Poor ol’ Cock Robin

A Robin Redbreast in a Cage
Puts all Heaven in a Rage.

William Blake

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The yard is suddenly plentiful with robins—
Are they the ominous harbingers of things to come or the triumphant heralders of the anthems of Spring?
With the forecast boding a Winter Storm’s bothersome approach it is perhaps a frantic search for food which these birds seek all in order to wait out the impending weather.
Either way, robins have been the subject of prose and poem down through the ages as there is just something most endearing about these rusty breasted members of the thrush family.

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The tale of Who Murdered Cock Robin is a British Nursery Rhyme which, in 1993, was adapted by Kevin O’Malley as a delightfully illustrated children’s book– complete with mystery and intrigue. The original British Nursery Rhyme is thought to be an allegorical reference to fabled Robin Hood.

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“Who killed Cock Robin?” “I,” said the Sparrow,
“With my bow and arrow, I killed Cock Robin.”
“Who saw him die?” “I,” said the Fly,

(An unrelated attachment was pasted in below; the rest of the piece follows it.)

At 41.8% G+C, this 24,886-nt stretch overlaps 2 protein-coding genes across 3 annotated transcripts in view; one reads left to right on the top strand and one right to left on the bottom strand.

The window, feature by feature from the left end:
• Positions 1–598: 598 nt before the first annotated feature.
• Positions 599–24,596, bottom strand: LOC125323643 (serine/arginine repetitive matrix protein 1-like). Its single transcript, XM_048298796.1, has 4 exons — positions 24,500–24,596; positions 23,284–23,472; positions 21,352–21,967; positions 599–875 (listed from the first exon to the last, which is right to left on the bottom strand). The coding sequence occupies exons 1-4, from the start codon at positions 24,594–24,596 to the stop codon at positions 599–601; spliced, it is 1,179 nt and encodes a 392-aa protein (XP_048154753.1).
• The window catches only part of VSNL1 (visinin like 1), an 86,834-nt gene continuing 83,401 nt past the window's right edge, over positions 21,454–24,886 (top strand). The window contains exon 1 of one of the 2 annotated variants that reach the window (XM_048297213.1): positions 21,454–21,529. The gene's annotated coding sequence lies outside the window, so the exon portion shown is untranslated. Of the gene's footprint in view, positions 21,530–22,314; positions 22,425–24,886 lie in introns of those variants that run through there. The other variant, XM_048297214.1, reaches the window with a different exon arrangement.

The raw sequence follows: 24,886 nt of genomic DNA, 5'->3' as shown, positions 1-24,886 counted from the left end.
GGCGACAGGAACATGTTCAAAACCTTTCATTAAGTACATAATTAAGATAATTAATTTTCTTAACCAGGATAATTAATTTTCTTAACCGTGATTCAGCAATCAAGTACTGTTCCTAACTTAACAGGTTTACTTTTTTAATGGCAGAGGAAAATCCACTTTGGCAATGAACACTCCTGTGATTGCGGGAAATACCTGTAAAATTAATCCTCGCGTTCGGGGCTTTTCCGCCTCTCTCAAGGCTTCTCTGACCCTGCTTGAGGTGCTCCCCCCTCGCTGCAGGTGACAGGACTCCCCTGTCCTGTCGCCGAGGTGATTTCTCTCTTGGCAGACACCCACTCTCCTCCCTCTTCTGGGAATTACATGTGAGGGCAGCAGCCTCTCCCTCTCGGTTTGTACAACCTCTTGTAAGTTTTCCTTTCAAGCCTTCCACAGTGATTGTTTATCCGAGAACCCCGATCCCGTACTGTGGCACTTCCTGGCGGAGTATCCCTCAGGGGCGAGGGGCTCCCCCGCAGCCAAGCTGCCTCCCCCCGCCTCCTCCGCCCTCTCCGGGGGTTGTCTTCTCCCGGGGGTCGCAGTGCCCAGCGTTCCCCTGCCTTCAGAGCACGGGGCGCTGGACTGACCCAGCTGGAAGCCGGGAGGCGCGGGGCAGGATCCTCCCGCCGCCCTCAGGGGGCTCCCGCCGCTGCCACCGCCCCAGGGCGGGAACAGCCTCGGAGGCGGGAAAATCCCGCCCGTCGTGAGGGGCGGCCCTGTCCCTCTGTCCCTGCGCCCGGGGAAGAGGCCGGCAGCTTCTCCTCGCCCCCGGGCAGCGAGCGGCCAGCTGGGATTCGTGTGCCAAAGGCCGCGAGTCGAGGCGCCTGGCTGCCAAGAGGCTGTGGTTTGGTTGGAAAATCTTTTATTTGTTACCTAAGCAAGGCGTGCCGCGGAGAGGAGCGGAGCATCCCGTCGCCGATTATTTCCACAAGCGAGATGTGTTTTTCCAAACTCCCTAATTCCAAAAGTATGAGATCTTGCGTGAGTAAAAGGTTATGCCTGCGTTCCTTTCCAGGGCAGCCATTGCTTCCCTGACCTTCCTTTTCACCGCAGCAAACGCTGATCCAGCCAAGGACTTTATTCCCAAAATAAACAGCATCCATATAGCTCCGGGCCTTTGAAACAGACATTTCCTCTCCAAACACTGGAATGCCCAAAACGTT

“With my little eye, I saw him die.”
“Who caught his blood?” “I,” said the Fish,
“With my little dish, I caught his blood.”
“Who’ll make the shroud?” “I,” said the Beetle,
“With my thread and needle, I’ll make the shroud.”
“Who’ll dig his grave?” “I,” said the Owl,
“With my pick and shovel, I’ll dig his grave.”
“Who’ll be the parson?” “I,” said the Rook,
“With my little book, I’ll be the parson.”
“Who’ll be the clerk?” “I,” said the Lark,
“If it’s not in the dark, I’ll be the clerk.”
“Who’ll carry the link?” “I,” said the Linnet,
“I’ll fetch it in a minute, I’ll carry the link.”
“Who’ll be chief mourner?” “I,” said the Dove,
“I mourn for my love, I’ll be chief mourner.”
“Who’ll carry the coffin?” “I,” said the Kite,
“If it’s not through the night, I’ll carry the coffin.”
“Who’ll bear the pall? “We,” said the Wren,
“Both the cock and the hen, we’ll bear the pall.”
“Who’ll sing a psalm?” “I,” said the Thrush,
“As she sat on a bush, I’ll sing a psalm.”
“Who’ll toll the bell?” “I,” said the bull,
“Because I can pull, I’ll toll the bell.”
All the birds of the air fell a-sighing and a-sobbing,
When they heard the bell toll for poor Cock Robin

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(one of the many robins in the yard / Julie Cook / 2014)